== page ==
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Ford is launching an on-demand bus service in Kansas City

The carmaker is teaming up with Bridj, a pop-up bus service from Boston

Public transportation in Kansas City is about to get a lot brand-ier. Next month, Ford is teaming up with Bridj, a data-driven pop-up bus company, and the Kansas City Area Transportation Authority (KCATA) to roll out a fleet of shuttle vans that residents can summon with the tap of an app. Ten Ford Transit shuttle buses, manufactured in Kansas City and sporting both Ford and Bridj's logos, will start picking up and dropping off passengers in those KC neighborhoods underserved by existing public transportation.

This is how it will work: Kansas City residents call up the Bridj app (available in iOS and Android), input their location and their destination, and then choose from a list of available prearranged times that one of Ford's shuttles will arrive at a nearby pop-up bus stop. By selecting one of the times, the rider is reserving a seat on that shuttle, each of which can only carry 14 passengers.

The one-year pilot program initially will include downtown Kansas City, the near east and west sides, Hospital Hill, Crown Center, portions of Midtown, University of Kansas Medical Center, and the Historic 18th and Vine Jazz district. As more riders use the service and more data is collected, more neighborhoods will be added, the organizers say. The service will essentially operate as an on-demand private bus service with a blessing from the city's public transportation agency.

"It's not superfluous, it's a core service."

"This is not supplementing existing transportation," Matt George, founder of the Boston-based Bridj, told The Verge. "We're just providing the end-user with another option." The new (and rather awkwardly named) Ride KC: Bridj project will utilize drivers who are working for KCATA in shuttle buses owned by the city, he said. "It's not superfluous, it's a core service," George added.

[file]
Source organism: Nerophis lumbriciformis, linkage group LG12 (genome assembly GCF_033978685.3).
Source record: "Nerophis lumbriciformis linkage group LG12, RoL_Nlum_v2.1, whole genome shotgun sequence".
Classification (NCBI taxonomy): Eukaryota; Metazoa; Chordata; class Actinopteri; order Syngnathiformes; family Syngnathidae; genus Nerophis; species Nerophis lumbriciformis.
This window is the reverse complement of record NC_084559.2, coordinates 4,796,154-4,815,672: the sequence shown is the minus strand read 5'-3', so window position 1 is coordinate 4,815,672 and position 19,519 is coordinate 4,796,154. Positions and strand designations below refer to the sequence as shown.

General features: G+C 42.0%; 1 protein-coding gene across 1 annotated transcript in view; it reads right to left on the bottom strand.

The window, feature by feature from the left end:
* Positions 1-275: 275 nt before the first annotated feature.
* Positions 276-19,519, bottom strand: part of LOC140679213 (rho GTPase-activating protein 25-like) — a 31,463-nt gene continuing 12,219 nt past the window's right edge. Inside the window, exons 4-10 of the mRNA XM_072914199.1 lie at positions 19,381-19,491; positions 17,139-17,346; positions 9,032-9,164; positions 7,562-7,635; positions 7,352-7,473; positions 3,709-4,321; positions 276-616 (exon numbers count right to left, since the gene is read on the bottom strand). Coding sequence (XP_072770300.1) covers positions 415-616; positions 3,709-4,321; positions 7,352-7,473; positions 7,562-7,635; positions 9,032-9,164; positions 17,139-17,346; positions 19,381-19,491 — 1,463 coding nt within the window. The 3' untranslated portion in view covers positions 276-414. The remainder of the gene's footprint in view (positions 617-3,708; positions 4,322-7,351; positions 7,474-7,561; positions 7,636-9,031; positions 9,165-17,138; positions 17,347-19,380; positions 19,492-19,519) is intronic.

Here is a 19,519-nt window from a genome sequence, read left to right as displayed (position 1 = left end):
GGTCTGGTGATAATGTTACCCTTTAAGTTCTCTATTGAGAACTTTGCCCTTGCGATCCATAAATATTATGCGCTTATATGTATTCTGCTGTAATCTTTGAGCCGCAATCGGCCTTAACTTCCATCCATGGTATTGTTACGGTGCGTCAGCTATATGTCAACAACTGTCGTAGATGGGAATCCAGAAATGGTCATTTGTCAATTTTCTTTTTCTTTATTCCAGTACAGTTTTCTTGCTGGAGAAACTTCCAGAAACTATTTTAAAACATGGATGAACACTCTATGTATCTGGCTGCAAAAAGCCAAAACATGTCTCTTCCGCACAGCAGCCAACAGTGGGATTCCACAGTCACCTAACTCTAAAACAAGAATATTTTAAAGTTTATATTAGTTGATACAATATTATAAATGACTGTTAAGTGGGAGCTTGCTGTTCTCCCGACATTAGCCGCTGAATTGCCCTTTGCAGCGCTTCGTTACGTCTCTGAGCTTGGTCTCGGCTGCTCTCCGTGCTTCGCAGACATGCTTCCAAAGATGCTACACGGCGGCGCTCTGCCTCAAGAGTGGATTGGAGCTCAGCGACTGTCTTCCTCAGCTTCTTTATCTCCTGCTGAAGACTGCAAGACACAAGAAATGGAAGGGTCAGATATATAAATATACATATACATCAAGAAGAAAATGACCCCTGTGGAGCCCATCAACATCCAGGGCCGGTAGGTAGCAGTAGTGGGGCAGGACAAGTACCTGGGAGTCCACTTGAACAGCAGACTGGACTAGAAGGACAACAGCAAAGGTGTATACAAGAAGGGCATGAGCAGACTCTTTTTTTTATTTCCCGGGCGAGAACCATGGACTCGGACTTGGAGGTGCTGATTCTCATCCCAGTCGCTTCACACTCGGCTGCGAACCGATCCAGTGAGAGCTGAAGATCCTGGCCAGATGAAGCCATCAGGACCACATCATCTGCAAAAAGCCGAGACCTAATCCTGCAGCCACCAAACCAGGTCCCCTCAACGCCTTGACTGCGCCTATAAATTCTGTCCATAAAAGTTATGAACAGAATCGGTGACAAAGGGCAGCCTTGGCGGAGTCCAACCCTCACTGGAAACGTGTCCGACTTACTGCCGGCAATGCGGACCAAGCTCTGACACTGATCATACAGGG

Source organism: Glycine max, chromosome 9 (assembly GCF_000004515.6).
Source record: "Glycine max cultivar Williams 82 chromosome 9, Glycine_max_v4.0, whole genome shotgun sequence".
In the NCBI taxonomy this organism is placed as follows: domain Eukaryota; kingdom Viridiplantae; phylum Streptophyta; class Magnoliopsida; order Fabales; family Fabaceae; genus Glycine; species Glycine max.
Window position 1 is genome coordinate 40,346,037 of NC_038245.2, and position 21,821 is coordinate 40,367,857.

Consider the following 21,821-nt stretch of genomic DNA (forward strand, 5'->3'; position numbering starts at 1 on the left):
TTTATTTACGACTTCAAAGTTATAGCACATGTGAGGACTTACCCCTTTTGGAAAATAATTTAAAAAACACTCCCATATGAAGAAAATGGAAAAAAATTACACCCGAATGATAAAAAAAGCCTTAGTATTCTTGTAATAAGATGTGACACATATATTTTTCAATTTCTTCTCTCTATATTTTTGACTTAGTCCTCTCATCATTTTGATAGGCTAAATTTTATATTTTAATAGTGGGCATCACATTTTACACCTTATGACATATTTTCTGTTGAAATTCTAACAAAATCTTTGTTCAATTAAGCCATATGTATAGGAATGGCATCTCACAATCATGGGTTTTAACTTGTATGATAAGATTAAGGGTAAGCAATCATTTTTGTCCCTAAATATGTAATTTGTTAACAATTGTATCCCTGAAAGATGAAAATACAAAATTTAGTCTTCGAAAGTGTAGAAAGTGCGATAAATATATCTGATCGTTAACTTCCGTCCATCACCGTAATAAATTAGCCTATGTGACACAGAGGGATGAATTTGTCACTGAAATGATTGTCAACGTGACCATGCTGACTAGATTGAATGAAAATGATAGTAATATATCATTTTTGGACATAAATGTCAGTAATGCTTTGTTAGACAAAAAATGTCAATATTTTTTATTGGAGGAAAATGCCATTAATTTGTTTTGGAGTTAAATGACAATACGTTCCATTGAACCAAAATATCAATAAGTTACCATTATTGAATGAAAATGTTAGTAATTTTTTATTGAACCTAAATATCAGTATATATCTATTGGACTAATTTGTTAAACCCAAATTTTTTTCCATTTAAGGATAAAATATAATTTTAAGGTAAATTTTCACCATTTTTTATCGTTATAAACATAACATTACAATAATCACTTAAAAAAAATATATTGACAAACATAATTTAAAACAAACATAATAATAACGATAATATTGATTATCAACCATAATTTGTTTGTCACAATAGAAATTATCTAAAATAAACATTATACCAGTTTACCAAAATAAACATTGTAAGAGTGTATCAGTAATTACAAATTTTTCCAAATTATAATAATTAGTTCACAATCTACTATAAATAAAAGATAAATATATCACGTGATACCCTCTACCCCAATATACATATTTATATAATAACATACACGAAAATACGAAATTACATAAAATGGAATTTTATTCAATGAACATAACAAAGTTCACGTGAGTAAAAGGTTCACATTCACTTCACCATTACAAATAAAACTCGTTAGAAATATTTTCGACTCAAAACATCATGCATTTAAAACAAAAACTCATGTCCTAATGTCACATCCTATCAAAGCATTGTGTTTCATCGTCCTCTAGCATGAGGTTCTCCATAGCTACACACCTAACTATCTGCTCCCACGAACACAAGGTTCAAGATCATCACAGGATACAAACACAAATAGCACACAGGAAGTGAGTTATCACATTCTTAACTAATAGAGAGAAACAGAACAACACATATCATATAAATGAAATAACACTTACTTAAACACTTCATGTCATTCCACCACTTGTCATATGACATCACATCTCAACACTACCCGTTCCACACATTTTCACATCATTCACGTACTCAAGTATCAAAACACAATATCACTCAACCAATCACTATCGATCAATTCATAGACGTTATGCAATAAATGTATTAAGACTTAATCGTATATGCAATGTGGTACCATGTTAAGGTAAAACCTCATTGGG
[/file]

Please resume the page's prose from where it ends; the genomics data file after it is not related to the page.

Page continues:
Ford, Bridj, and KCATA are pitching this project as the "first U.S. public-private collaboration [to] bring together a major US transit system, an automaker, and an urban technology company to enhance existing mass transit." Robbie Makinen, president and CEO of KCATA, called the project "microtransit" insofar as it creates "a seamless and borderless transportation network for our residents that is easy to use, comfortable, and affordable."

It will also serve as the first big test for Ford's Smart Mobility Initiative, which the carkmaker bills as its marquee effort to reduce car traffic, solve transportation challenges, and hopefully sell some vehicles in the process. Previously, that initiative has featured an on-demand shuttle service at Ford's Dearborn, Michigan, campus, and ridesharing pilots in New York, London, India, and Germany. Ride KC: Bridj will be the latest plank in that initiative.

A sign of the times for public transportation

Ford is not the only legacy automaker to dip its toes into ridesharing and public transit. Last month, General Motors announced it was launching a new car-sharing service called Maven in Ann Arbor, Michigan. This spurt of activity is meant to signal that the auto industry does not intend to let Uber, Lyft, and all those millennials trending away from car ownership and toward ride- and car-sharing negatively effect into its bottom line.

It also could be a sign of the times for public transportation agencies, which are facing hundreds of billions of dollars in repairs while their taxpayer-funded budgets dry up. If a deep-pocketed car company and a fancy, out-of-state tech firm come along and offer to help pay for expanded service, what transit agency could possibly say no?

Ride KC: Bridj will just be the latest new transit option for Kansas City residents, who are about to get a shiny new streetcar for their downtown's main drag. The KC Streetcar is expected to start operating this spring, although the new service keeps getting held up by cars parking on the tracks.